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Those Coastal Puritans

I realize that there are those who tune out anything that Ann Coulter writes, but when she's right, she's right:

Uttering the standard liberal cliche a few years ago, Richard Reeves described "representatives of the new South" as "Republicans of old puritan definition, righteous folk afraid that someone, somewhere, is having fun." ...

Like all beliefs universally held by liberals, Reeves' aphorism is the precise opposite of the truth.

It's the blue states that are constantly sending lawyers to the red states to bother everyone. Americans in the red states look at a place like New York City — where, this year, the Macy's Thanksgiving Day parade featured a gay transvestite as Mrs. Claus — and say, Well, I guess some people like it, but it's not for me.

Meanwhile, liberals in New York and Washington are consumed with what people are doing in Alabama and Nebraska. Nadine Strossen and Barry Lynn cannot sleep at night knowing that someone, somewhere, is gazing upon something that could be construed as a religious symbol.

I've said it many times, mostly with reference to atheists: this sort of secular liberalism is fundamentalist in nature, purely and simply. The coastal elites have The One Truth, and it is therefore incumbent upon them to force it upon the rest of humanity. I'll acknowledge that I hold contrary beliefs that I would characterize as Truth, and that it is morally incumbent upon me to spread, but there's a pivotal difference in approach.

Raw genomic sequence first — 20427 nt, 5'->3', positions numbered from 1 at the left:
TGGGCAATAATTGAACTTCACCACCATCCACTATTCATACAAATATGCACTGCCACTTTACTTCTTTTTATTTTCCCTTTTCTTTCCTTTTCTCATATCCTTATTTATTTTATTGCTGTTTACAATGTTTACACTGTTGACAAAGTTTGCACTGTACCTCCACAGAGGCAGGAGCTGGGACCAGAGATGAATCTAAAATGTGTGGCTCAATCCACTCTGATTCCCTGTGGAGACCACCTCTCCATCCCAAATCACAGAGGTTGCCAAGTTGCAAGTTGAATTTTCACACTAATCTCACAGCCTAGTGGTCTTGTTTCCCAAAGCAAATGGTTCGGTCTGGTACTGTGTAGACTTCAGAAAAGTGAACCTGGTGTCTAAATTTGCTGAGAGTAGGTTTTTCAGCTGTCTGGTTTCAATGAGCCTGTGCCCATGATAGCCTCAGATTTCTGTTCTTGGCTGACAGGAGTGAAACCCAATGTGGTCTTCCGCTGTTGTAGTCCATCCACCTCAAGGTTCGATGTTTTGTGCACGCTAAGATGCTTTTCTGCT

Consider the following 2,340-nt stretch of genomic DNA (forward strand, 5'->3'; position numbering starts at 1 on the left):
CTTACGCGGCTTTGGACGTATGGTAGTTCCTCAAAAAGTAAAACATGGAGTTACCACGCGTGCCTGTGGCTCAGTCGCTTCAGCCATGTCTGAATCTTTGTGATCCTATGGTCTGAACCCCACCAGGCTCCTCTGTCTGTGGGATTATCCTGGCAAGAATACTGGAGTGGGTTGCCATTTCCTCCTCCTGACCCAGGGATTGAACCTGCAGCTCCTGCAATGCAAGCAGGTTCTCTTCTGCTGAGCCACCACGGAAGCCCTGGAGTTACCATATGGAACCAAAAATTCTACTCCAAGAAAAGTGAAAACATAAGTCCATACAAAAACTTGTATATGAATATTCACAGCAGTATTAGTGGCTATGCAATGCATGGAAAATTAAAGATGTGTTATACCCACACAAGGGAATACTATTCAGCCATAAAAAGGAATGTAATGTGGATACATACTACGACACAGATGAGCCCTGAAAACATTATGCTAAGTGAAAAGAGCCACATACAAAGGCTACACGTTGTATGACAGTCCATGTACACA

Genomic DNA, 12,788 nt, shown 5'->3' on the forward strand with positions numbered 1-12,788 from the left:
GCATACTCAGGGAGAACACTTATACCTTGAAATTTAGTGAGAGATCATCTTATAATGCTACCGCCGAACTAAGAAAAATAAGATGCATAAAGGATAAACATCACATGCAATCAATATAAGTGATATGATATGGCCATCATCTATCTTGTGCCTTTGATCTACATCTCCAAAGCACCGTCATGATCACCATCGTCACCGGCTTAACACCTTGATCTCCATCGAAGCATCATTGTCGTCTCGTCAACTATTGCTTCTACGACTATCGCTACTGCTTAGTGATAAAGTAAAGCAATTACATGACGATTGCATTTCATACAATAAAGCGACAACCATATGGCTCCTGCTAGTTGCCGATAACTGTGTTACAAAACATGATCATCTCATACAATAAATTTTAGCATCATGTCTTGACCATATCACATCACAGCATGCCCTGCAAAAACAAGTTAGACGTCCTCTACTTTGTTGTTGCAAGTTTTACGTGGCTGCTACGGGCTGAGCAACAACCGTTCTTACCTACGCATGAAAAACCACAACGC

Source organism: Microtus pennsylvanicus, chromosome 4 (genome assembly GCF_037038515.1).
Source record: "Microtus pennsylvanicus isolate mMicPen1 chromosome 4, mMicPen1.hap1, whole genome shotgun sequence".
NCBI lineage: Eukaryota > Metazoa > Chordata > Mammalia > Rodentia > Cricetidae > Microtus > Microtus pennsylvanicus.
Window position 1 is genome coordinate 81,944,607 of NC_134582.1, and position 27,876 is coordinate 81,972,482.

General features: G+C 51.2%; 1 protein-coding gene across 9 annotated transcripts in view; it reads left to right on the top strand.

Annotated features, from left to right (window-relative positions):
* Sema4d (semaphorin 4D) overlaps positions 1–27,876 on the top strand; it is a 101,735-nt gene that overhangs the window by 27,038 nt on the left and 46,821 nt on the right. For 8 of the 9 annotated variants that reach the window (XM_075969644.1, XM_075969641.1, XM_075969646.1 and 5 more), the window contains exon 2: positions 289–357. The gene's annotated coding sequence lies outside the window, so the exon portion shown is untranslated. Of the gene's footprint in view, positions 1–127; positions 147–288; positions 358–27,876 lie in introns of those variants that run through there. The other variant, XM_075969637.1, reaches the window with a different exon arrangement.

My Truths have to do with what people must feel to be true and what they must think to be true. For both thinking and (especially) feeling, force is not an effective method of persuasion. Therefore, it is counterproductive to seek to impose beliefs on others. In effect, I would seek to persuade somebody that the religious symbol that he's hung in the public square relates to incorrect presumptions (if I believed that to be the case) and to give full consideration to what is and is not applicable about it.

Secularists and liberals go in the other direction. Their Truths have to do with what people must say is true. They seek to tear down the manifestations of belief and to stigmatize it as something bad, or at least too dangerous to be given public airing. There is no differentiation between applicable and inapplicable qualities. As Ms. Coulter points out, there's not even any differentiation between monuments and laws, public parks and Congress, or honoring the Ten Commandments and establishing a religion.

That, in my view, is the essence of "fundamentalism" — restricting the word to its unfavorable connotation in modern discourse. If people in the sticks are forced to adhere to The Right Rules, surely they will come around to agreeing that the blue-staters are much further along in their ideological formation. Wherever inappropriate activities are pursued, they must be hunted down and stopped. No persuasion. No argument. No autonomy. Just lawsuits.

Posted by Justin Katz @ 04:58 PM EST